A study was conducted to test the reasoning that two types of dispositional self-consciousness would be associated with two different influences on compliance behavior. The study utilized a paradigm in which subjects are induced to make incorrect responses on a perceptual task by means of simulated group pressure. Based upon results of previous research, the following predictions were made: that private self-consciousness-the disposition to be conscious of one's thoughts, feeling, and covert self-aspects-would be inversely correlated with compliance; and that public self-consciousness-the disposition to be conscious of one's social self-aspects-would be positively correlated with compliance. The data from the study provided support for both of these predictions. Discussion centers on the theoretical implications of these findings.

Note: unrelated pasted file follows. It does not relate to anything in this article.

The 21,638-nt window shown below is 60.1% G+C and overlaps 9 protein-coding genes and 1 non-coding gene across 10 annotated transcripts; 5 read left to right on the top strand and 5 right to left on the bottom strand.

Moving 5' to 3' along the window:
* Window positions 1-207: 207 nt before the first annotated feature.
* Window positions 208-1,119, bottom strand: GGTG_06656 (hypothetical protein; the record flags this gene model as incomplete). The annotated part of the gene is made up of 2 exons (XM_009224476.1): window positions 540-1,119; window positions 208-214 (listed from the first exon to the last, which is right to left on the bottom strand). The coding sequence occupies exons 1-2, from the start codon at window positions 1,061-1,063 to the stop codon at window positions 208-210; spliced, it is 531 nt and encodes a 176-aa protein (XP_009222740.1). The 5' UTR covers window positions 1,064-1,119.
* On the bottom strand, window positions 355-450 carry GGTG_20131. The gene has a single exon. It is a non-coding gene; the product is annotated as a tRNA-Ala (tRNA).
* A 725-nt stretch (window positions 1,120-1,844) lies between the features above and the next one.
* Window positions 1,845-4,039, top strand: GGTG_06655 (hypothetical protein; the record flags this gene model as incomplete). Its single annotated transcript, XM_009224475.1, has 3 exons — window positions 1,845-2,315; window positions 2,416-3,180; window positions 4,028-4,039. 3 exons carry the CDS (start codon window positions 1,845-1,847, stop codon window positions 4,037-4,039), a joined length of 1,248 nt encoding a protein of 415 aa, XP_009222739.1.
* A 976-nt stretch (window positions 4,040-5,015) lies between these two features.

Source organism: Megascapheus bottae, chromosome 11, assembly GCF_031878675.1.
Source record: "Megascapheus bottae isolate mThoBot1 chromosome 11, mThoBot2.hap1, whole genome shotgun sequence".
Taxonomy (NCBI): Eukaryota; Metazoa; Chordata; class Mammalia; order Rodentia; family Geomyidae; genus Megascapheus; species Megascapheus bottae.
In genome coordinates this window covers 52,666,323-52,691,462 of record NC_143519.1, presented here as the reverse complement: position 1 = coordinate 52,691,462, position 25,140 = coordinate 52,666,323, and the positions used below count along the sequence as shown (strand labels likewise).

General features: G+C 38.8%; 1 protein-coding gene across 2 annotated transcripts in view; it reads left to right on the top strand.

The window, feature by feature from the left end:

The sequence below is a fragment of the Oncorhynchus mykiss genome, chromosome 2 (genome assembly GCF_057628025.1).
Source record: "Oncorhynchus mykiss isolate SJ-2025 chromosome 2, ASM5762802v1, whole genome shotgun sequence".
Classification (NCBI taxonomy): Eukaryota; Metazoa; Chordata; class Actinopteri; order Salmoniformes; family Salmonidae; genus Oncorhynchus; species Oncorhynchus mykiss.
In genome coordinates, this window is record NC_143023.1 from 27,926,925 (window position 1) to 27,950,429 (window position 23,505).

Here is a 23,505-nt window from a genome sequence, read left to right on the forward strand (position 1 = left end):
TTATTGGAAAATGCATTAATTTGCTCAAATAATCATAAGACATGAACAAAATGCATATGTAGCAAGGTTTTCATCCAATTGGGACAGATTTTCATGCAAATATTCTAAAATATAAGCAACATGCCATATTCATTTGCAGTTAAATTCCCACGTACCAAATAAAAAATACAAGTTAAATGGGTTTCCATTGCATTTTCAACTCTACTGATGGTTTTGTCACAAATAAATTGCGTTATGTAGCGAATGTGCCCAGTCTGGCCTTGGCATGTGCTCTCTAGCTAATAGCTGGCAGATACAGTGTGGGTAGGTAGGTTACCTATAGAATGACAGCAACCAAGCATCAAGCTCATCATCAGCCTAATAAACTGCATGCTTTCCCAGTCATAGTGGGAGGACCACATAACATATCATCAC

ASJC Scopus subject areas
- Social Psychology